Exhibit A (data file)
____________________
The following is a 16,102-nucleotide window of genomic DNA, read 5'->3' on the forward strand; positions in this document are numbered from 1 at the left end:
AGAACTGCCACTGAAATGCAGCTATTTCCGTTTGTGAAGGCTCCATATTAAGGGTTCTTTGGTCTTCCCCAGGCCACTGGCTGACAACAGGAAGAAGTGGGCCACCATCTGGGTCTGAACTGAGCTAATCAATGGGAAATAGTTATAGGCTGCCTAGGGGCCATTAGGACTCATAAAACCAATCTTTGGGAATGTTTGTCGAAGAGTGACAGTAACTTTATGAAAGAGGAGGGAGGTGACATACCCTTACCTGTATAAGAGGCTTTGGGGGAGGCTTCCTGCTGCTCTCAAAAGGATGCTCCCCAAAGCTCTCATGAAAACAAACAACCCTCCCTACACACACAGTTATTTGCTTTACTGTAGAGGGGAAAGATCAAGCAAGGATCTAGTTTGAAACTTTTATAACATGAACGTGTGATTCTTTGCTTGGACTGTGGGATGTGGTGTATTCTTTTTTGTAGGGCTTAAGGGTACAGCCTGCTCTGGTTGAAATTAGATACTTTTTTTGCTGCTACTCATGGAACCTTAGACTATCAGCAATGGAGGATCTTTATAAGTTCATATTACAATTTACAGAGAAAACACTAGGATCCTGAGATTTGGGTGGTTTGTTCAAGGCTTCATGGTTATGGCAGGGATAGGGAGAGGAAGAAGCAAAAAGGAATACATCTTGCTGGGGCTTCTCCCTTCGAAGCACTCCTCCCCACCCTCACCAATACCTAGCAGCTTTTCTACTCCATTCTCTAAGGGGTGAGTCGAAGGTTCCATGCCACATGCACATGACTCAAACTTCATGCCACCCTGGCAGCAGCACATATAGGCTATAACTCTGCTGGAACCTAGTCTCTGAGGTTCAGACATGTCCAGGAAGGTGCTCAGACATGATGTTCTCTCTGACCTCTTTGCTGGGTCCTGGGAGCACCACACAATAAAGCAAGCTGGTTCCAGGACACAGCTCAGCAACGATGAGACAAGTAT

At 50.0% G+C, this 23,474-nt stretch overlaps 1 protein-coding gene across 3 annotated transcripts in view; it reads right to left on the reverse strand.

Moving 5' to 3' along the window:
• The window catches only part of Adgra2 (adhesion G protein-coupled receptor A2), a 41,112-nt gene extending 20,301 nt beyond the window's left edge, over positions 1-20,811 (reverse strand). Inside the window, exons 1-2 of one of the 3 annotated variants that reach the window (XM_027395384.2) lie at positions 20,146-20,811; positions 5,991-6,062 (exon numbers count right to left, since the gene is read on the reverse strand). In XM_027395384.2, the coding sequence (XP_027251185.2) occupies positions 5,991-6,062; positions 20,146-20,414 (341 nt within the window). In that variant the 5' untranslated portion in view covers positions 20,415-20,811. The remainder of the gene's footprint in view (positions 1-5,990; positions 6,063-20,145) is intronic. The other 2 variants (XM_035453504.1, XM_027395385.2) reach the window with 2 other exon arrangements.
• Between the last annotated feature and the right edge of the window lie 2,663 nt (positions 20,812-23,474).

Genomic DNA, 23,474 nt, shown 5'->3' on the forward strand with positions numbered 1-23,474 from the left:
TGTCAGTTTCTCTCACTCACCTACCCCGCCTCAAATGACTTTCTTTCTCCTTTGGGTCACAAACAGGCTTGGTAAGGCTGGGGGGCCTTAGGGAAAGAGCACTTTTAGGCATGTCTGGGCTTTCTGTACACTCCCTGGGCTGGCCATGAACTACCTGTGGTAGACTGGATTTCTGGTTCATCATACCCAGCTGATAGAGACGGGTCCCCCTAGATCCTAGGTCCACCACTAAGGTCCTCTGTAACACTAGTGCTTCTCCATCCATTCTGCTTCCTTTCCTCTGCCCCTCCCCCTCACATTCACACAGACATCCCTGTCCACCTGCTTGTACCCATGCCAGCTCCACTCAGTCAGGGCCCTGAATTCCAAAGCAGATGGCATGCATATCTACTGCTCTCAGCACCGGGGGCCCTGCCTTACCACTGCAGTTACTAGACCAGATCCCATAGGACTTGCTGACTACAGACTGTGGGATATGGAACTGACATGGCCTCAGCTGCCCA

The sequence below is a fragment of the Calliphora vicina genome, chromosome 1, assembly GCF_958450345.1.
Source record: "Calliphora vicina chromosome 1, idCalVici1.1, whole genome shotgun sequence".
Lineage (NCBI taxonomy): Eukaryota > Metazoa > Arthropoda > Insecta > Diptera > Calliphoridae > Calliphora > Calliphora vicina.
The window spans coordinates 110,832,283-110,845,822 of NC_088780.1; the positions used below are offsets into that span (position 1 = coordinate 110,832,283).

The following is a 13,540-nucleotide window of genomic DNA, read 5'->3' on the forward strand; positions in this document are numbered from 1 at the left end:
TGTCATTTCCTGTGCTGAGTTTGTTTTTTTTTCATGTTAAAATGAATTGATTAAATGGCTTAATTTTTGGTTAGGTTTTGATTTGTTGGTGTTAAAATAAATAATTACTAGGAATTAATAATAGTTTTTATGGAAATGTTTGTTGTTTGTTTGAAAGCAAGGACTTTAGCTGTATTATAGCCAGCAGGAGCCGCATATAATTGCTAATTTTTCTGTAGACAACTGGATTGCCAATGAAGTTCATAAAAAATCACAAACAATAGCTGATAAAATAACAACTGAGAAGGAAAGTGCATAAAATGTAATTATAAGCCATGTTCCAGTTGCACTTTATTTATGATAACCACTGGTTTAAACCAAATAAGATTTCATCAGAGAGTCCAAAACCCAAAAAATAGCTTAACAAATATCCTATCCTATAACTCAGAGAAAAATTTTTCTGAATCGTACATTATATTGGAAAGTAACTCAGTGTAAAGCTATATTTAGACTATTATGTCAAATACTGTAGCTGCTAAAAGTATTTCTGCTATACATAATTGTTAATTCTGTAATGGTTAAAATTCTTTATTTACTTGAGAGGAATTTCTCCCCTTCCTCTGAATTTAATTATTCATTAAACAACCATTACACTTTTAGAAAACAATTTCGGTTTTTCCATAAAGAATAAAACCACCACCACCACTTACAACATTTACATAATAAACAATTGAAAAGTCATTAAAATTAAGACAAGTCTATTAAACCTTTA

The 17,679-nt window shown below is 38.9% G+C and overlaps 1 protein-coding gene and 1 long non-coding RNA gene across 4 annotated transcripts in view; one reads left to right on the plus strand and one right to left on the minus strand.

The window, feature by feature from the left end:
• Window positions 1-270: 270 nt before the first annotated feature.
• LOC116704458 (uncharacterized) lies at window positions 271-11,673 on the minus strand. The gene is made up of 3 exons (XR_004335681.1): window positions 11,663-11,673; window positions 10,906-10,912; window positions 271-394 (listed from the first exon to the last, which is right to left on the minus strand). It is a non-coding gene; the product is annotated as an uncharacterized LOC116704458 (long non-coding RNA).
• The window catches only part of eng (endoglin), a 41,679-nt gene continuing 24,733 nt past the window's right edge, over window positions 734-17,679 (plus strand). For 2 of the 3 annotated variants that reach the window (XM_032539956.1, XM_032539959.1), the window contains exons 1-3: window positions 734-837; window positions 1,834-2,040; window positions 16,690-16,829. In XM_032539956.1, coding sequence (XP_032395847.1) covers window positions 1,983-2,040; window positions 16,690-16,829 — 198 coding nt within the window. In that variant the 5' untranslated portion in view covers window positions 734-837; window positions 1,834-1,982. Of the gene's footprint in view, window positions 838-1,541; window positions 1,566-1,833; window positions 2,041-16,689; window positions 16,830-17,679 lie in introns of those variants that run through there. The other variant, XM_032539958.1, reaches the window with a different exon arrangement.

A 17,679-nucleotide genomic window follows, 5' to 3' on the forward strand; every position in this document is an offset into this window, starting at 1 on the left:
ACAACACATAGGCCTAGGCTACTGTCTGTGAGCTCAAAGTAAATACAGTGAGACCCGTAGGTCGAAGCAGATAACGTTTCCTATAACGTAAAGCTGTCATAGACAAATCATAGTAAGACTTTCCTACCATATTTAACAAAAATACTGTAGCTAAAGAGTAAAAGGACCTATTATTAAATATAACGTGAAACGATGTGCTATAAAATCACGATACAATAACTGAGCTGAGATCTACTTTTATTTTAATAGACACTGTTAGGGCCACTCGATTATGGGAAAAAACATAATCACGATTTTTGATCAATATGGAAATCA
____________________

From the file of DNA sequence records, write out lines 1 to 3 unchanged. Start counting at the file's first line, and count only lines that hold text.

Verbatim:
The following is a 16,102-nucleotide window of genomic DNA, read 5'->3' on the forward strand; positions in this document are numbered from 1 at the left end:
AGAACTGCCACTGAAATGCAGCTATTTCCGTTTGTGAAGGCTCCATATTAAGGGTTCTTTGGTCTTCCCCAGGCCACTGGCTGACAACAGGAAGAAGTGGGCCACCATCTGGGTCTGAACTGAGCTAATCAATGGGAAATAGTTATAGGCTGCCTAGGGGCCATTAGGACTCATAAAACCAATCTTTGGGAATGTTTGTCGAAGAGTGACAGTAACTTTATGAAAGAGGAGGGAGGTGACATACCCTTACCTGTATAAGAGGCTTTGGGGGAGGCTTCCTGCTGCTCTCAAAAGGATGCTCCCCAAAGCTCTCATGAAAACAAACAACCCTCCCTACACACACAGTTATTTGCTTTACTGTAGAGGGGAAAGATCAAGCAAGGATCTAGTTTGAAACTTTTATAACATGAACGTGTGATTCTTTGCTTGGACTGTGGGATGTGGTGTATTCTTTTTTGTAGGGCTTAAGGGTACAGCCTGCTCTGGTTGAAATTAGATACTTTTTTTGCTGCTACTCATGGAACCTTAGACTATCAGCAATGGAGGATCTTTATAAGTTCATATTACAATTTACAGAGAAAACACTAGGATCCTGAGATTTGGGTGGTTTGTTCAAGGCTTCATGGTTATGGCAGGGATAGGGAGAGGAAGAAGCAAAAAGGAATACATCTTGCTGGGGCTTCTCCCTTCGAAGCACTCCTCCCCACCCTCACCAATACCTAGCAGCTTTTCTACTCCATTCTCTAAGGGGTGAGTCGAAGGTTCCATGCCACATGCACATGACTCAAACTTCATGCCACCCTGGCAGCAGCACATATAGGCTATAACTCTGCTGGAACCTAGTCTCTGAGGTTCAGACATGTCCAGGAAGGTGCTCAGACATGATGTTCTCTCTGACCTCTTTGCTGGGTCCTGGGAGCACCACACAATAAAGCAAGCTGGTTCCAGGACACAGCTCAGCAACGATGAGACAAGTAT

At 50.0% G+C, this 23,474-nt stretch overlaps 1 protein-coding gene across 3 annotated transcripts in view; it reads right to left on the reverse strand.